Yellow-backed duiker (Cephalophus silvicultor)
|French:||Céphalophe À Dos Jaune, Céphalophe Géant|
|Spanish:||Duiquero De Lomo Amarillo|
|Size||Head-body length: 125 - 190 cm (2)|
Tail length: 11 - 20 cm (2)
|Weight||45 - 80 kg (2)|
Classified as Least Concern on the IUCN Red List (1), and listed on Appendix II of CITES (3).
The yellow-backed duiker is the largest of all duikers; a group of animals which get their name from the Afrikaans word for ‘diver’, referring to their habit of diving into dense vegetation for cover. As well as its larger size, the yellow-backed duiker is distinct from other duikers due to the patch of yellow hairs on its rump, which is conspicuous against the rest of its blackish-brown coat (4) (5). The body of the yellow-backed duiker is higher at the rump than at the shoulders (4), and the head is long and wedge-shaped (2). Both sexes bear short, cylindrical horns which are ribbed at the base, and a crest of longer, dull chestnut hairs sits between the horns (4) (5). Unlike most other duiker species, the yellow-backed duiker does not constantly wag or ‘flag’ its tail (6).
The yellow-backed duiker has a wide distribution over west and central Africa, from Senegal to Zambia, but is uncommon and localised within this vast area (5) (7).
Inhabits virtually all tropical forest types, including lowland and montane forests, forest-savanna mosaics and riverine forests, as well as more open habitats such as clearings, savanna, open savanna woodlands and thicket, and even secondary forest and plantations (1) (4) (5) (7).
Duikers have a secretive nature, and this, combined with its dense, fairly inaccessible habitat, means that little is known about the behaviour of the yellow-backed duiker (4) (5). It is thought to be mainly solitary, or living in monogamous pairs, in spaced out territories (2) (4), and may be active by both day and night (5) (8). If the yellow-backed duiker comes across any danger, such as a predator, it will freeze immediately and the hairs in the yellow patch may erect (4) (5); possibly as a clear, visual, alarm signal to other yellow-backed duikers, or as a ‘predator invitation signal’ which causes a predator to strike too early, giving the duiker a chance to escape (4) (6) (8).
The yellow-backed duiker feeds on a wide range of vegetation, including fruits, leaves, shoots, seeds, bark and buds, and it may also occasionally eat carrion. In captivity a yellow-backed duiker was observed capturing, killing and eating a pigeon (4), and the species has also been recorded eating lizards and even tortoises (5). Yellow-backed duikers are believed to give birth to one calf a year after a gestation period of 151 days. The newborn lies up in vegetation for a week or so, but begins eating solid food very quickly (2), and is fully weaned by four to six weeks of age. The newborn is uniformly brownish-black in colour, with the horns and the characteristic yellow rump only developing after seven months or so (4) (5) (8). The yellow-backed duiker may live for more than 10 years in captivity (8).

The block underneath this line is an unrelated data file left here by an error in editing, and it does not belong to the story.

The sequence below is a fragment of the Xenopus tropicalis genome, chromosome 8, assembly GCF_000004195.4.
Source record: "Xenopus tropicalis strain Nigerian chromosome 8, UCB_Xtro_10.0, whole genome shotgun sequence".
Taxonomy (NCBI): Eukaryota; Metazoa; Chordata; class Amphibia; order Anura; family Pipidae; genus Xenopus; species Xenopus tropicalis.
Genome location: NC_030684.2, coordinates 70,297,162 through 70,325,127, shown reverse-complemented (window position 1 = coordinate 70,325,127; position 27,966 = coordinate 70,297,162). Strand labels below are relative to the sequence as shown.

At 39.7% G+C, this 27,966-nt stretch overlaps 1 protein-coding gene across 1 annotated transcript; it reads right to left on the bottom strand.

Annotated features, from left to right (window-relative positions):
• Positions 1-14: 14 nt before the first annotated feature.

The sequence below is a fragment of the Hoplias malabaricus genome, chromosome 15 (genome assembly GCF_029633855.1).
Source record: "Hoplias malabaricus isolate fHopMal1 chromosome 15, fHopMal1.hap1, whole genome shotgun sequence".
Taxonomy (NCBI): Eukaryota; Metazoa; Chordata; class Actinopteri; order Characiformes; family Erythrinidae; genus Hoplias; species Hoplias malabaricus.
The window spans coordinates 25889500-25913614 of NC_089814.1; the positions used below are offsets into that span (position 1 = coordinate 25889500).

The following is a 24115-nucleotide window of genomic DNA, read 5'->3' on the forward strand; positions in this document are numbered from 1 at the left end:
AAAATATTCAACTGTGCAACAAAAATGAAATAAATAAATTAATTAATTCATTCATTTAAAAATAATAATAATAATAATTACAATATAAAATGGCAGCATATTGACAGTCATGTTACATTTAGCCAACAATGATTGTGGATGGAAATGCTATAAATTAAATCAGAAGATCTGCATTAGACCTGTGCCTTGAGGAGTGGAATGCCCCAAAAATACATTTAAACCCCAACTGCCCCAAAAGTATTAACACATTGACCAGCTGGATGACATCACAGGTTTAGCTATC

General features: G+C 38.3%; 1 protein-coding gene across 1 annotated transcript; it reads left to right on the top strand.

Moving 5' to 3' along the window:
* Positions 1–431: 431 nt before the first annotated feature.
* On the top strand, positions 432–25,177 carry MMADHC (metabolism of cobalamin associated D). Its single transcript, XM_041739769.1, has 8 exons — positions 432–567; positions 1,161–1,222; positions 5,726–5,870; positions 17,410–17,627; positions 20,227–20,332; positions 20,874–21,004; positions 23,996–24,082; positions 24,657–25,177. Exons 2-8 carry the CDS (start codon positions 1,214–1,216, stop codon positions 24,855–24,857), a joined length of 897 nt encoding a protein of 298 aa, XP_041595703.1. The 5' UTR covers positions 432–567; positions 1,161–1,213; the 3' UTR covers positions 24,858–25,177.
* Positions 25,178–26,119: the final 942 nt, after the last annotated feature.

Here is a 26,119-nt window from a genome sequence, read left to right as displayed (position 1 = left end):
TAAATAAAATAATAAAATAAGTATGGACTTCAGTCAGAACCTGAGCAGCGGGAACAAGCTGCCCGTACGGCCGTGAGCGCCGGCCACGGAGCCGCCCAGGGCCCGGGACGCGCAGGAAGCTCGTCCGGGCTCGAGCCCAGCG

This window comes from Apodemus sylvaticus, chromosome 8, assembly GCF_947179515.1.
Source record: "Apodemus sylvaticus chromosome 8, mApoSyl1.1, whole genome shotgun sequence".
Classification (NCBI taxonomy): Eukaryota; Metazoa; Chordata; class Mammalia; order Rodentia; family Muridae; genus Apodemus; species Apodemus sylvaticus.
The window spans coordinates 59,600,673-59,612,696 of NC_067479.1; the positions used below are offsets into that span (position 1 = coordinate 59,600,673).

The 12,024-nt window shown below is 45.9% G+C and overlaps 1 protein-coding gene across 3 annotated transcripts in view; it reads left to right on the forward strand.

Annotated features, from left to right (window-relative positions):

The destruction of forests and uncontrolled hunting for food has greatly impacted the yellow-backed duiker; this species is now extinct in Gambia and possibly Rwanda, and remaining populations are declining, except for those where there is effective protection against poaching or human populations are very low (7). If this trend continues, the yellow-backed duiker is likely to become threatened with extinction (7).
The yellow-backed duiker is listed on Appendix II of the Convention on International Trade in Endangered Species (CITES), meaning that any international trade in this species should be carefully monitored (3). It is also likely to occur in a number of protected areas throughout its wide range, such as Outamba-Kilimi National Park, Sierra Leone (9). Whether these are sufficient measures to protect the yellow-backed duiker from becoming at risk of extinction is not clear; the destruction of central Africa’s forests and uncontrolled bushmeat hunting are complex problems that require a wide array of actions to save those species affected.
For further information on bushmeat hunting, its problems and solutions, see:
Bushmeat Crisis Task Force:
Authenticated (13/05/09) by Karl R. Kranz, Executive Vice President for Animal Programs and Chief Operating Officer, Maryland Zoo in Baltimore.
- Bushmeat: the meat derived from wildlife of African forests, or ‘bush’.
- Carrion: the flesh of a dead animal.
- Gestation: the state of being pregnant; the period from conception to birth.
- Monogamous: having only one mate during a breeding season, or throughout the breeding life of a pair.
- Secondary forest: forest that has re-grown after a major disturbance, such as fire or timber harvest, but has not yet reached the mature state of primary forest.
- Territory: an area occupied and defended by an animal, a pair of animals or a colony.
IUCN Red List (January, 2008)
- Kingdon, J. (1997) The Kingdon Field Guide to African Mammals. Academic Press Limited, London.
CITES (January, 2008)
Lumpkin, S. and Kranz, K.R. (1984) Cephalophus sylvicultor. Mammalian Species, 225: 1 - 7. Available at:
- Wilson, V.J. (2005) Duikers of Africa: Masters of the African Forest Floor. Zimbi Books, Pretoria, South Africa.
- Kranz, K.R. (2009) Pers. comm.
- East, R. (1999) African Antelope Database 1998. IUCN/SSC Antelope Specialist Group, IUCN, Gland, Switzerland and Cambridge, UK.
- Kranz, K.R. and Lumpkin, S. (1982) Notes on the yellow-backed duiker Cephalophus sylvicultor in captivity with comments on its natural history. International Zoo Yearbook, 22: 232-240.
UNEP-WCMC: Outamba-Kilimi National Park (January, 2008)